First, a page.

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Responses by Jessica Walsh, principal, &Walsh.

Background: The purpose of andwalsh.com is to showcase our work for our target audience: current clients and potential new ones. We wanted our site to show what we do and who we are in a clear and transparent way. We’re very proud of the work we have done and our strategies backing this work, so we heroed it on the site.

Our secondary audience is future talent and the design industry. In the past, we’d found that many designers thought we only created design work, not realizing that we also handle strategy, copywriting and production. Because of this, we added visible text on case study pages to explain the strategy around the project.

Design core: When designing the site, it was all about minimizing. Our work is the hero, and we wanted the site to fade away so the work could speak for itself. We landed on using Maison medium throughout the site in only three sizes and a minimal white design with subtle gradients. The fluid, responsive design enables the work to scale up no matter the user’s screen size. The simple grid lets visitors grasp the breadth of the project easily on scroll.

Structure: We wanted our site to be incredibly simple and functional. So many designers or agencies make their websites “a design project” with crazy design or complex functionality, but we’ve always found that incredibly distracting. I personally just click out of people’s websites when it is too difficult to navigate—even if their work looks great—because the site is too frustrating to figure out.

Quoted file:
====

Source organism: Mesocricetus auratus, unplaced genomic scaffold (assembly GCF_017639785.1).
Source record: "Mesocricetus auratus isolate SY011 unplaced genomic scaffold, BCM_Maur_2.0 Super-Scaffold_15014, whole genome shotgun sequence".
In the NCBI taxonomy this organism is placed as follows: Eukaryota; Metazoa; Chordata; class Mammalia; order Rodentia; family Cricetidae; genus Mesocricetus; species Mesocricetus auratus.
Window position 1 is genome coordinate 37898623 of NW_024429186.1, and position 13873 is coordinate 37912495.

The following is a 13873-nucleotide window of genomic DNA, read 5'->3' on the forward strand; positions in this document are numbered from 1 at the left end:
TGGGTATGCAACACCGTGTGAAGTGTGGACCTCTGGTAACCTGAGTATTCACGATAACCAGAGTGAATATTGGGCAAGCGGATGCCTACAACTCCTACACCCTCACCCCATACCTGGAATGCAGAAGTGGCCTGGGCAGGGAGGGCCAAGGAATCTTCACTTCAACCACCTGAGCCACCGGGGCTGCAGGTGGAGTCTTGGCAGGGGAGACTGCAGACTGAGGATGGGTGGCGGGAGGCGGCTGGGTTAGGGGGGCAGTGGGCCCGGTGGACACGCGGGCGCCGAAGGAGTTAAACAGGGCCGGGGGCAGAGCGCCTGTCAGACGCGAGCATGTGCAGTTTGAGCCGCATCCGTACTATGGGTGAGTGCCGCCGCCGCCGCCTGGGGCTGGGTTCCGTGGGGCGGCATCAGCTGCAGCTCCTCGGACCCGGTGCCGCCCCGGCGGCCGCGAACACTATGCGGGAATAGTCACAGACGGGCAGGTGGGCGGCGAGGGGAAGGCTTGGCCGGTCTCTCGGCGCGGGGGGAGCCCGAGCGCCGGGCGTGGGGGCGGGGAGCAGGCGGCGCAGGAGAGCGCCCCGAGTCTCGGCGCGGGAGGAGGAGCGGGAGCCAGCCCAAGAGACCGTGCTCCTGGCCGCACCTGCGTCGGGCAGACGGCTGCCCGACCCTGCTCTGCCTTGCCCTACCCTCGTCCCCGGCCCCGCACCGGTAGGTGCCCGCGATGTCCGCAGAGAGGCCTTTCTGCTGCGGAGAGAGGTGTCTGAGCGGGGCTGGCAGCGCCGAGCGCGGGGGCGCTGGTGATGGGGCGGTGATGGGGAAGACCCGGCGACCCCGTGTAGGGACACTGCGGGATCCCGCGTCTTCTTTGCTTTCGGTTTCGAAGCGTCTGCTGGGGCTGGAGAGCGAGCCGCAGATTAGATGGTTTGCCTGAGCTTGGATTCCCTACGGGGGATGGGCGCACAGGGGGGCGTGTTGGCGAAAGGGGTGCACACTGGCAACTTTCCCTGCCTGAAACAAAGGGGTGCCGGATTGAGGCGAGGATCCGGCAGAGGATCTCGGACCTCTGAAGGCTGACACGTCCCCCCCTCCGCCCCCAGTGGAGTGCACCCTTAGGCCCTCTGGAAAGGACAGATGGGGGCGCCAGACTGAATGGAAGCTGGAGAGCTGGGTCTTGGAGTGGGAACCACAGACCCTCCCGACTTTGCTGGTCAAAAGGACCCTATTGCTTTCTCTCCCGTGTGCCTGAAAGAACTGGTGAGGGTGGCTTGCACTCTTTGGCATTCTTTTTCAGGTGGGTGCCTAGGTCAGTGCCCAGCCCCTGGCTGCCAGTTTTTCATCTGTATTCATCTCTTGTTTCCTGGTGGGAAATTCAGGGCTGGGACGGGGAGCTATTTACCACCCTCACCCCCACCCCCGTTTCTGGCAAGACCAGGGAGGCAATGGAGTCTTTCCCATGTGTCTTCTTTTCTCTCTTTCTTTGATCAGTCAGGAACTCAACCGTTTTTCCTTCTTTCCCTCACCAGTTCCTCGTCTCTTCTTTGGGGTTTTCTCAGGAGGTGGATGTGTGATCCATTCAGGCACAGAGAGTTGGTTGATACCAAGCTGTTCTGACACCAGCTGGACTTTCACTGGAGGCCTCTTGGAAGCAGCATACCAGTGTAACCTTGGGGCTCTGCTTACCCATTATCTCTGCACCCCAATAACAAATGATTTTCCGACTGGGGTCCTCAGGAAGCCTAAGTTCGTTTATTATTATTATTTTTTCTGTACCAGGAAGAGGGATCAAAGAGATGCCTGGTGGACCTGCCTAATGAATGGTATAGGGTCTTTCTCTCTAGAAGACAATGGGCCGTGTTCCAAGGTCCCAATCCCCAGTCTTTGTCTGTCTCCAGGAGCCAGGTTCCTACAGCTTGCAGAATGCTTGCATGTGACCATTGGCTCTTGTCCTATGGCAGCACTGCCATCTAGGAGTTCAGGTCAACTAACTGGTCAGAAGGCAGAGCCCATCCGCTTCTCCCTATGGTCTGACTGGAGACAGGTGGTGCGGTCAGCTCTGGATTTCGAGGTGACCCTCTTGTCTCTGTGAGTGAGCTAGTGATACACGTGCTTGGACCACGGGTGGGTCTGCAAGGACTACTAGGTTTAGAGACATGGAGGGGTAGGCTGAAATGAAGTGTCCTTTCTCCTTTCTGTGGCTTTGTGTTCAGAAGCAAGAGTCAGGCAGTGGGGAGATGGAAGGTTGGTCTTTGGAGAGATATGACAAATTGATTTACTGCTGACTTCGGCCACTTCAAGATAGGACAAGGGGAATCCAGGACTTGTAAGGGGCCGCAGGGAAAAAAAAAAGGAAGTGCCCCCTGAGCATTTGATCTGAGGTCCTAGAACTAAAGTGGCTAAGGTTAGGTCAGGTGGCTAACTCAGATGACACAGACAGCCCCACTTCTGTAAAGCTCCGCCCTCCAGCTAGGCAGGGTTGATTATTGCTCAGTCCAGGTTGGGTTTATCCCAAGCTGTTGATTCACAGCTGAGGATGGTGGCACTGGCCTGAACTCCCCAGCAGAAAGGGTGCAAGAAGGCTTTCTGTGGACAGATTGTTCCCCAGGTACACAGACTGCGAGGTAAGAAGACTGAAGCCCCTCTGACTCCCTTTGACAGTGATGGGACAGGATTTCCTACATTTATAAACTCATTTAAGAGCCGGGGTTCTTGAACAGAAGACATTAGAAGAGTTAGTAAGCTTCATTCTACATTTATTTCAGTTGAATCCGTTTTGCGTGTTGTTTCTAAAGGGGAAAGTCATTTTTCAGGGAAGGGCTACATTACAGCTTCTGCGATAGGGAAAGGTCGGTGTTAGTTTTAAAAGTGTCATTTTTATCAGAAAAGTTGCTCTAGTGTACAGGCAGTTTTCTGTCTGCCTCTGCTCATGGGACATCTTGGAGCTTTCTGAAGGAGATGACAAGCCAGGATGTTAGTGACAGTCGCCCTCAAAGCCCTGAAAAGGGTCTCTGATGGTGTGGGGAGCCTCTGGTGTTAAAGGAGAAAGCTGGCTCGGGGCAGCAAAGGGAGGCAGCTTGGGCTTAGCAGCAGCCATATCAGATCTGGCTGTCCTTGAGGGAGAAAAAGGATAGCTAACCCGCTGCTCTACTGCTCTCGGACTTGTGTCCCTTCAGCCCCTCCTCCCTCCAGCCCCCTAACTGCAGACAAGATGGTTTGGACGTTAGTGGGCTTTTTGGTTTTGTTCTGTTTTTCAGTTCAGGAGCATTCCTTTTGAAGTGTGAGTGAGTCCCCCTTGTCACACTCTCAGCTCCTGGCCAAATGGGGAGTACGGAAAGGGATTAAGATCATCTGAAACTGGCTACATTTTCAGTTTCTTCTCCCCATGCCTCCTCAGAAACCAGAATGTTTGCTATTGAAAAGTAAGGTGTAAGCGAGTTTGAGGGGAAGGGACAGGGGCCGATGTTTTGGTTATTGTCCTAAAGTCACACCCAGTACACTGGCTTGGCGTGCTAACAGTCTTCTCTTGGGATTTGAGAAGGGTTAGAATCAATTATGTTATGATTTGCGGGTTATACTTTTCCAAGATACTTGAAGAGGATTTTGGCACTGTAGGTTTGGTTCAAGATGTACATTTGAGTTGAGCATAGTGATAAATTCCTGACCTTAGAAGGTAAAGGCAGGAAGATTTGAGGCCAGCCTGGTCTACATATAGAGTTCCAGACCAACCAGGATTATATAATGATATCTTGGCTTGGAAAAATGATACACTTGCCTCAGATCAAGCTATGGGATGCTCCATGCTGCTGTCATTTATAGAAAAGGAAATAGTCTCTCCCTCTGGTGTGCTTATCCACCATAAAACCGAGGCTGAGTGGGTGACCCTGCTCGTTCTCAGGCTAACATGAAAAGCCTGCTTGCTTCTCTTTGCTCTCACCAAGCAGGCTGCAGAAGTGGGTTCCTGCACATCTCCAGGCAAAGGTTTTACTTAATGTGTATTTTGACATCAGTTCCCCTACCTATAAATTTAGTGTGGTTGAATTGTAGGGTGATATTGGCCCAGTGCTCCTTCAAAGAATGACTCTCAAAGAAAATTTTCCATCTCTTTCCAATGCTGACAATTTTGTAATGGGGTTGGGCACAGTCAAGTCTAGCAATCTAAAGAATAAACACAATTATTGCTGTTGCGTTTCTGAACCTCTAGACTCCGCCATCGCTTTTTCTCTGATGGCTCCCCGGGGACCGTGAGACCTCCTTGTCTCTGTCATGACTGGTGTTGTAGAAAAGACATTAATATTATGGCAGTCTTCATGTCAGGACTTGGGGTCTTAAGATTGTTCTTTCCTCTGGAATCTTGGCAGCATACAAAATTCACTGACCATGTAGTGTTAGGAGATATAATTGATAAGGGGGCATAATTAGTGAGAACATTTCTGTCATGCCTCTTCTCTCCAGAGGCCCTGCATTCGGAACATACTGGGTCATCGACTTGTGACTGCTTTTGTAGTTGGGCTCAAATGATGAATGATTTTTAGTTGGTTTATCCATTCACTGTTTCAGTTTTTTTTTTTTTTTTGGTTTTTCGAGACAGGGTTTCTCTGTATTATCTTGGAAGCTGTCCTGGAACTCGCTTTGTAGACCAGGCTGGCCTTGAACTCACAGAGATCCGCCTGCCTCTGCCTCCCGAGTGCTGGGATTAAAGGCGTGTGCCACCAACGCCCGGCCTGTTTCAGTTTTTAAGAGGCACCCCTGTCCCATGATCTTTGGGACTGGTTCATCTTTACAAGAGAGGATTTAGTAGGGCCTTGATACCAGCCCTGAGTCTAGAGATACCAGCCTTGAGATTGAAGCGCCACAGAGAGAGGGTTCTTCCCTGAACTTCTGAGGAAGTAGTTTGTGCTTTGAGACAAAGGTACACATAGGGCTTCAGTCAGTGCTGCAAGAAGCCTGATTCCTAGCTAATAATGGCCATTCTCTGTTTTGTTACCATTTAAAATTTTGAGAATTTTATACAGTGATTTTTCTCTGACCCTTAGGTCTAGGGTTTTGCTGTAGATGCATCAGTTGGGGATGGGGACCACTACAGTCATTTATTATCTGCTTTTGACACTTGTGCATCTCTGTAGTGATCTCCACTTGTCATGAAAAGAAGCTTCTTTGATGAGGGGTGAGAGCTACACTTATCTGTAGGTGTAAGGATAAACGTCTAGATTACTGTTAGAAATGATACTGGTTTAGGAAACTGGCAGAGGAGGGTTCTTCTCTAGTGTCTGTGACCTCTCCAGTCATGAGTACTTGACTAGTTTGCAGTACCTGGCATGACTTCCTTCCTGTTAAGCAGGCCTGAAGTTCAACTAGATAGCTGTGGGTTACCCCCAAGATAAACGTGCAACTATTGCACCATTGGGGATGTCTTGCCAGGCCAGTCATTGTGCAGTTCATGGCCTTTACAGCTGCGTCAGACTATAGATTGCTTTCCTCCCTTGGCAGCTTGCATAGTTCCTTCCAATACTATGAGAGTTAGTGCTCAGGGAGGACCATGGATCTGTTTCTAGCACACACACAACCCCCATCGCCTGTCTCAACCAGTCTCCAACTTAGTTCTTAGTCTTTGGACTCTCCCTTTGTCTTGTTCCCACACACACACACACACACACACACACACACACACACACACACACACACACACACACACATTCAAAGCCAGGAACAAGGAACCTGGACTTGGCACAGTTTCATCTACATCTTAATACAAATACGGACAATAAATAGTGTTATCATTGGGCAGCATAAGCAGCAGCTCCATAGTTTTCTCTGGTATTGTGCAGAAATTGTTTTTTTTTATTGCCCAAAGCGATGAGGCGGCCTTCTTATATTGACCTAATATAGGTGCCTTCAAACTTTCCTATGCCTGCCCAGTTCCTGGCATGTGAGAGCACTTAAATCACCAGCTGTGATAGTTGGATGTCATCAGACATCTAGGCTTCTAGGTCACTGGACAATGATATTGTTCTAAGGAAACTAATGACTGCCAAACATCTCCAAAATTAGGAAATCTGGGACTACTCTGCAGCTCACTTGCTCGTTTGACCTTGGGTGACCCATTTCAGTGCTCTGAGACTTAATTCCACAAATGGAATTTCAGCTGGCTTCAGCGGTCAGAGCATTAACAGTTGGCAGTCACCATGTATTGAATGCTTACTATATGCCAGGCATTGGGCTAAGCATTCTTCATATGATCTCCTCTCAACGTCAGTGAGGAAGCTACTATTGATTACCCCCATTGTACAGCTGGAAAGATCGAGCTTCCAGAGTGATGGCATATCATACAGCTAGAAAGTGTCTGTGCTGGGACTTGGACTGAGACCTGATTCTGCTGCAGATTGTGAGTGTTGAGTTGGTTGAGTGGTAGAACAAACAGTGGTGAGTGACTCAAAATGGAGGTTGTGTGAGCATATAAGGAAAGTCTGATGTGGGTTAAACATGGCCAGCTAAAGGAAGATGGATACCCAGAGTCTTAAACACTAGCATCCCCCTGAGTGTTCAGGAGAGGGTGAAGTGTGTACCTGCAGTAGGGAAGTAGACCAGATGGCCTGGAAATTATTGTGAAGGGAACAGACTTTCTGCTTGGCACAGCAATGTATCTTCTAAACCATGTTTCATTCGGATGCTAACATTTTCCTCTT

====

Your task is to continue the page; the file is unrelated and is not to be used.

When I log onto a portfolio site, I just want to see the work, a bit of information about who they are and how to contact them. If it gets too complex, I lose patience. In studying Google analytics of our past websites, I found that most people navigate a portfolio similarly: we found that almost 95 percent of users click on “About,” “Work” or “Contact.” With this research in mind, we homed in on these three sections of the site.

If fans are really interested in finding other parts of our site—like “Shop” or “Answers” or the “Articles” section—they can find them through the “About” page. But given that a small percentage of our visitors care about this, and given that our main target audience is potential new clients, we kept the navigation streamlined on the pages that matter.

Challenges: We had so many crazy ideas for the site that the real challenge was homing in on the ones that were feasible, within our time and budget, and didn’t detract from the overall user experience. For example, at one point, we wanted to do a live video of every single person in our studio’s face that calculated their mood. You would log on, see us all working on a real-time feed and understand our emotions. We also had an idea where users could log onto our Furbo and feed our studio dogs.

Ultimately, we found that these ideas would slow down our site speed too much, which, in turn, would jeopardize potential client experience. Having the constraint of keeping the site experience optimal for our primary audience kept us focused on what matters.

Upcoming attractions: We’re very excited to soon be releasing an onboarding microsite for new clients. Before our first meeting, they will go through our “brand therapy” digital onboarding to help us learn about who they are—as well as for the brand to learn more about us.

The initial meeting between agency and client can often be stressful for a brand. Undergoing a rebrand or creating an entirely new brand can produce anxiety, especially if it’s with the company’s founders; it’s like changing the face and voice of their baby! To do this well involves vulnerability, honesty and trust. We want to break down our clients’ anxiety before we even get in the room together and lighten the process to make them feel great about the work to come.

Navigation features: Underneath our simple, arguably “boring” site is a crazy, bizarre world that we’ve built. We wanted to give something special to our fans who stay on the site for long periods of time, so we hid surprise Easter eggs throughout it. These are bizarre animated GIFs that we randomly placed throughout the site and will lead you to dozens of microsites we created. Some of these microsites are funny, some strange and some give you a bit more depth into who we are. You’ll have to find them to find out what they’re about.


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